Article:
Human Health and the Mind-Body Term Paper

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When that process is reduced, many physical ailments have the opportunity to develop in organs that are not functioning optimally because of the reduction in the rate and efficiency of cellular repair. Similarly, the bones themselves can become more fragile and easily fractured because natural bone loss continues while cellular repair and new bone-cell formation slows (Sarno, 1998).

Body fat storage typically increases during prolonged periods of exposure to stress because one of the necessary physiological responses during the evolutionary development of the species was the ability to store calories in times of food resource scarcity (Reding & Wijnberg, 2001). In modern times, the body cannot distinguish between general mental stress and mental stress caused by famine; and as a result, hormones and enzymes responsible for breaking down and burning consumed food calories for energy are reduced while those responsible for ensuring long-term survival in terms of food shortages increase. In modern times, that is one reason why mental conditions such as clinical depression often also result in unwanted weight gain. The other reason is that increased appetite is another part of the physiological response to stress, since consuming as many calories as possible is strategically important in times of famine (Reding & Wijnberg, 2001).

Finally, there are also psychosomatically caused physical ailments associated with mental stress. Some of the most common include lumbar back strains and other skeletal tissue problems such as carpal tunnel syndrome and temporomandibular joint syndrome (TMJ) because those disorders are largely caused by reduced blood flow to the large muscles of the lower back, the tendons of the arms, and other connective tissues, such as those of the jaw muscle attachments (Sarno, 1998). That is why anxiety and stress often cause muscle spasms and discomfort related to skeletal structures. Likewise, chronic anxiety can be the cause of digestive disorders resulting from inefficient digestive processes and other physiological changes in acid and digestive enzyme secretions (Riggs & Foa, 2009). In all of these conditions, it is important to note that the physical symptoms of disease caused or triggered by mental states are no less "real" than diseases and conditions resulting organically without any connection to psychological stress (Sarno, 1998).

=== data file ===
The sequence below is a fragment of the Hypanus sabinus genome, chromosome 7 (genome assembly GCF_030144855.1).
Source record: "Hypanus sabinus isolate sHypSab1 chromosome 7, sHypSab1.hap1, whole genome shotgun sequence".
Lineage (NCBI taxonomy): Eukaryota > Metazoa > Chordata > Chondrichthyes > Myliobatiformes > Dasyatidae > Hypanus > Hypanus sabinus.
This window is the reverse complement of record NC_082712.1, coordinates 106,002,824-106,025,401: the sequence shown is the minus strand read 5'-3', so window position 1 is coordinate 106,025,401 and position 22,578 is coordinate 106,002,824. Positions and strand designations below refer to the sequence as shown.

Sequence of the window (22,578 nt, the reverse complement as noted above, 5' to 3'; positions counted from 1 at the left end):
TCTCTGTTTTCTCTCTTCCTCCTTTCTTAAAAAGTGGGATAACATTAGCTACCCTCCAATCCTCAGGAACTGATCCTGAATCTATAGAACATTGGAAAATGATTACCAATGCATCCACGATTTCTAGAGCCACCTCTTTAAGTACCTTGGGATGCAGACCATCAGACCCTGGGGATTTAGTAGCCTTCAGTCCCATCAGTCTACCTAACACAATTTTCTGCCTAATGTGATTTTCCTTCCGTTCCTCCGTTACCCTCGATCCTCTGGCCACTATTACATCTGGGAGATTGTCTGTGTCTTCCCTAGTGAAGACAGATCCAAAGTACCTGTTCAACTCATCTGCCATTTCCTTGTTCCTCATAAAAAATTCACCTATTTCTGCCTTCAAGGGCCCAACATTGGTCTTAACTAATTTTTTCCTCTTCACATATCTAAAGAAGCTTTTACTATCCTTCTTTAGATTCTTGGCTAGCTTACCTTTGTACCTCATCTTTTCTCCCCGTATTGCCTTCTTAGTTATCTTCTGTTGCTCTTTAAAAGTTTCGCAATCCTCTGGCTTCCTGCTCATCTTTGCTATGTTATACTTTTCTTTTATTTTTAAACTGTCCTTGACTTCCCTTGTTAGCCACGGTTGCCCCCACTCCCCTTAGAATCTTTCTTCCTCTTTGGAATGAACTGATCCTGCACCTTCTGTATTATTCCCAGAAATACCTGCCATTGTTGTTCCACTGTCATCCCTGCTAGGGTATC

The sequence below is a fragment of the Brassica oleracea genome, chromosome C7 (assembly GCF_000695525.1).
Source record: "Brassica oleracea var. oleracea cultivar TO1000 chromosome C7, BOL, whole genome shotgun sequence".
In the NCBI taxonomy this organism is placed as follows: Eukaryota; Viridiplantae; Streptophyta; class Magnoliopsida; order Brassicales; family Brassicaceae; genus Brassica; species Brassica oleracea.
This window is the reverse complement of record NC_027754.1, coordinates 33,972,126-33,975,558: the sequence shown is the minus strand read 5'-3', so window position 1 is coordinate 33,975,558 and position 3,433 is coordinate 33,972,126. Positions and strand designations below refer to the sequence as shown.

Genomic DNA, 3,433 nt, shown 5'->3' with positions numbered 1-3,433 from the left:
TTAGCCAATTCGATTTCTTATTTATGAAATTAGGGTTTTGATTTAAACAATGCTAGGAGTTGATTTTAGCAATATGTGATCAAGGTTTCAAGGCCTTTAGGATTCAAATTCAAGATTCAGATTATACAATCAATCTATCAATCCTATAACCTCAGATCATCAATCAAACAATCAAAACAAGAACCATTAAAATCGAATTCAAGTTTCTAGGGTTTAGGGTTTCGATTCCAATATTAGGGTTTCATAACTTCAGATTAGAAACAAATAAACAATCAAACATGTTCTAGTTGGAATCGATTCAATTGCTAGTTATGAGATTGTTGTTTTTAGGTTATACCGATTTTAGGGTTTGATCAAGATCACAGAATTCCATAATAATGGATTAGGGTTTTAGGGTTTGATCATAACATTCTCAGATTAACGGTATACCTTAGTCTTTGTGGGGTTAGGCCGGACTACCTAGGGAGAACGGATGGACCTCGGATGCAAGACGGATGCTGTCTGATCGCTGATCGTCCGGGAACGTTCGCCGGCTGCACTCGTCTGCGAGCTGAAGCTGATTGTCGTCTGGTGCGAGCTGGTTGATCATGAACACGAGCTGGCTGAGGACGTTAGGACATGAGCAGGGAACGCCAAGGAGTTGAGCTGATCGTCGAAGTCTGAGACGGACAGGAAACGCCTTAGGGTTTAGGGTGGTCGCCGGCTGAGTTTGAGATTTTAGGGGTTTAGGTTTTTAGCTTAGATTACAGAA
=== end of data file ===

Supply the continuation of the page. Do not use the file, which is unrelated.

The Influence of Physical Body on Mental Health

The connection between mind and body also works in the other direction as well. Various physical conditions can be the principal cause of psychiatric ailments just as mental conditions can cause physical symptoms and ailments of the body (

Probst, 2010). In that regard, physical conditions that cause chronic pain are often the cause of clinical depression, as are other physical ailments that detract from the perceived quality of life (Reding & Wijnberg, 2001). Memory is also affected by long-term physical ailments because the long-term stress associated with physical discomfort triggers certain aspects of sympathetic nervous system response outlined earlier (Reding & Wijnberg, 2001). Since memory processes are not ordinarily required during emergency or immediately stressful situations, blood flow changes in the brain increase cerebral activity in some areas while decreasing it in other areas, such as those responsible for memory processes (Gerrig & Zimbardo, 2008).


Today, physicians understand that the influence of the mind is so important that questions relating to the patients' state of mind are part of routine diagnostic inquiries, precisely because of the mind-body connection. The failure to consider possible psychological factors can result in missed diagnosis or the prolonged treatment of the physical symptoms of a medical problem instead of treating their underlying psychological cause. That makes appreciating the mind-body and body-mind influence a significant factor in modern healthcare and medical treatment of both physical and mental ailments.


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Gerrig, R, and Zimbardo, P. (2009). Psychology and Life. New York: Allyn & Bacon.

Probst, T.M. "Multi-level models of stress and well-being." Stress and Health, Vol. 26

(2010): 95 -- 97.

Reding, K. And Wijnberg, M. "Chronic Stress: A Conceptual Perspective" Families in Society, Vol. 82, No. 4 (2001): 345-354.

Riggs, D. And Foa, L. (2009). Psychological Treatment of Posttraumatic Stress Disorder and Acute Stress Disorder. (In Oxford Handbook of Anxiety and Related Disorders, Antony, M.M. And Stein, M.B. editors,…

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